Sabienna Bowman: Awesome. Thank you both so much. I'm really enjoying the show.

Operator: Our next question comes from the line of Suzanne Lanoue with The TV MegaSite. Please go ahead.

Suzanne Lanoue: Hi. Itís nice to speak with you both.

Jeri Ryan: Thank you.

Suzanne Lanoue: Jeri, I was going to ask you, I havenít seen the show. Syfy lost my address when I moved, but - yes - so I was going to ask you, I saw the trailer where you come in and say, ďOh, I'm just here to help you,Ē and then it shows you shooting people. So is it safe to say - shooting someone. I canít tell who. So is it safe to say that you're not who you seem to be when you first come on the show?

Jeri Ryan: I think itís very safe to say that sheís - I mean she certainly is there representing Ikaria Corporation. Thereís no question about that. But yes, being there to help is not necessarily...

Steve Maeda: Well help her own interests.

Jeri Ryan: I mean, yes, sheís helping herself. And she certainly wants the cure. That is very sincere.

Steve Maeda: Right.

Suzanne Lanoue: And so can you tell me do you get to wear any interesting makeup while you're on the show?

Jeri Ryan: Maybe.

Steve Maeda: Good answer. I like that. Well put.

Suzanne Lanoue: You saw around my crafty question.

Steve Maeda: Yes. So there could be some interesting makeup.

Jeri Ryan: Yes.

Suzanne Lanoue: All right.

And Steve, can you tell us how is the show being received in terms of the ratings? Is it doing pretty well, or...

Steve Maeda: Yes. I think weíre doing very well. We have a very dedicated fan base I think after airing the first six - or the first five airings, and so far the response has been terrific. Weíre - you know, cautiously optimistic on getting a Season 2, but so far the response has really been great. Weíre very proud of the show and very happy that the response has been so good.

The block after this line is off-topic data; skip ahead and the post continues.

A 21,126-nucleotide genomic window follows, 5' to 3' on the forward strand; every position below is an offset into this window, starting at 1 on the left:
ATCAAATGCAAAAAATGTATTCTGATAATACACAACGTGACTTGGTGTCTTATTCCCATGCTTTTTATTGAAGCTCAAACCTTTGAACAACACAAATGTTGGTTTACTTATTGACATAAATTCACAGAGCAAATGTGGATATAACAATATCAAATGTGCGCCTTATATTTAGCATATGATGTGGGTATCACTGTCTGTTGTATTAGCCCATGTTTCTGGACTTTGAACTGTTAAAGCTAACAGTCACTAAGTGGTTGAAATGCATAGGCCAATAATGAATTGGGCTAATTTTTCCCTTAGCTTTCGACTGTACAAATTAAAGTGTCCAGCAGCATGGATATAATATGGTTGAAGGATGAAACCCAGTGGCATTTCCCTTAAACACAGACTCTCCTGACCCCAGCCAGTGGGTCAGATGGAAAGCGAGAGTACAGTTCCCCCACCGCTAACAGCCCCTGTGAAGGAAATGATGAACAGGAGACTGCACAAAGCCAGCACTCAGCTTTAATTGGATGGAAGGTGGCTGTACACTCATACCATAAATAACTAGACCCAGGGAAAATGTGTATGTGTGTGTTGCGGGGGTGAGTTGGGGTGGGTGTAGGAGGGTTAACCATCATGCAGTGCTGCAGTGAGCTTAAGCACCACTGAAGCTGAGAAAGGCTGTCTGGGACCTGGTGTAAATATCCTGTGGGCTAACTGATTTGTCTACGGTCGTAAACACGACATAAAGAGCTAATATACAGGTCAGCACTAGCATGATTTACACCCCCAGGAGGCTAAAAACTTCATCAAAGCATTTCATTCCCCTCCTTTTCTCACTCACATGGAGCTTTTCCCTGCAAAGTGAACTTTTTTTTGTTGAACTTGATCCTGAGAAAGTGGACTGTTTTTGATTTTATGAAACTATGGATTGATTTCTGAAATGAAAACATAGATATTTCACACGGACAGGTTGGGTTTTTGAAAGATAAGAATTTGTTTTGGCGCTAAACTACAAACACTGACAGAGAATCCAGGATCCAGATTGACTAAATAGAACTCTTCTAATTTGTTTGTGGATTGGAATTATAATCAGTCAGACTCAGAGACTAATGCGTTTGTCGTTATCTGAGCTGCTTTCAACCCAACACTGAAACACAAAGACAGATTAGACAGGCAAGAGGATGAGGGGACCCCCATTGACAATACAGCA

Suzanne Lanoue: Well cool, and I hope it gets a second season.

Operator: Our next question comes from the line of Mynda Bullock with Nice Girls TV. Please go ahead.

Mynda Bullock: Hi guys. Thank you so much for taking the time today.

Jeri Ryan: No, thank you.

Steve Maeda: You're welcome.

Mynda Bullock: Mine is similar to the previous question a little bit. This show has been so - evolved quickly into my new favorite obsession. And Tweeting with some of the cast and characters during each episode is just amazing.

How do you feel about the fan reaction that you're getting you know in social media and online?

Steve Maeda: Oh, I think itís marvelous. This is the first show I've worked on where we are - I've had that kind of reaction. I think that - I was on Lost for a season and Twitter was a lot more kind of in its birth stages, so itís really gratifying. Itís really nice. Itís almost like you know I tend to watch Twitter while the showís on.

Mynda Bullock: Yes.